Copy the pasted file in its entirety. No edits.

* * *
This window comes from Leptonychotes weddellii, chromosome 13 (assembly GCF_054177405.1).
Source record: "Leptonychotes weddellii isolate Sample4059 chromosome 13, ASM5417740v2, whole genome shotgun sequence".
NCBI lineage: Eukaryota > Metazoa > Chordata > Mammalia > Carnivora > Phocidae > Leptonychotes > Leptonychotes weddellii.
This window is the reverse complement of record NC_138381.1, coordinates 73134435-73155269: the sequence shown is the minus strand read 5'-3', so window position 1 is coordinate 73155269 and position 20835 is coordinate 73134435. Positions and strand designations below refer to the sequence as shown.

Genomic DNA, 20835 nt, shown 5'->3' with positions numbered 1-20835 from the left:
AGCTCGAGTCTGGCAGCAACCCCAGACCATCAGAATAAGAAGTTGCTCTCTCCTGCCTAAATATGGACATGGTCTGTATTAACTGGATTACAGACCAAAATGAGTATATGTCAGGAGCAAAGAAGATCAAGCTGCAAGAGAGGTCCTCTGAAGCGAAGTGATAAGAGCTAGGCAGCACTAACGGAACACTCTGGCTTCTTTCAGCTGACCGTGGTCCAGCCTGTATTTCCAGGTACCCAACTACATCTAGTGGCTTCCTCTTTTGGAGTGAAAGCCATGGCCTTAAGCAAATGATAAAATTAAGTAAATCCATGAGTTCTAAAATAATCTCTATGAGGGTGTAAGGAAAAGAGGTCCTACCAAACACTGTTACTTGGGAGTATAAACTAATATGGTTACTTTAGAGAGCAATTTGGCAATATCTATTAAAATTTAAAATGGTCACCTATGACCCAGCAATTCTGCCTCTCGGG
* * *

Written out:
This window comes from Leptonychotes weddellii, chromosome 13 (assembly GCF_054177405.1).
Source record: "Leptonychotes weddellii isolate Sample4059 chromosome 13, ASM5417740v2, whole genome shotgun sequence".
NCBI lineage: Eukaryota > Metazoa > Chordata > Mammalia > Carnivora > Phocidae > Leptonychotes > Leptonychotes weddellii.
This window is the reverse complement of record NC_138381.1, coordinates 73134435-73155269: the sequence shown is the minus strand read 5'-3', so window position 1 is coordinate 73155269 and position 20835 is coordinate 73134435. Positions and strand designations below refer to the sequence as shown.

Genomic DNA, 20835 nt, shown 5'->3' with positions numbered 1-20835 from the left:
AGCTCGAGTCTGGCAGCAACCCCAGACCATCAGAATAAGAAGTTGCTCTCTCCTGCCTAAATATGGACATGGTCTGTATTAACTGGATTACAGACCAAAATGAGTATATGTCAGGAGCAAAGAAGATCAAGCTGCAAGAGAGGTCCTCTGAAGCGAAGTGATAAGAGCTAGGCAGCACTAACGGAACACTCTGGCTTCTTTCAGCTGACCGTGGTCCAGCCTGTATTTCCAGGTACCCAACTACATCTAGTGGCTTCCTCTTTTGGAGTGAAAGCCATGGCCTTAAGCAAATGATAAAATTAAGTAAATCCATGAGTTCTAAAATAATCTCTATGAGGGTGTAAGGAAAAGAGGTCCTACCAAACACTGTTACTTGGGAGTATAAACTAATATGGTTACTTTAGAGAGCAATTTGGCAATATCTATTAAAATTTAAAATGGTCACCTATGACCCAGCAATTCTGCCTCTCGGG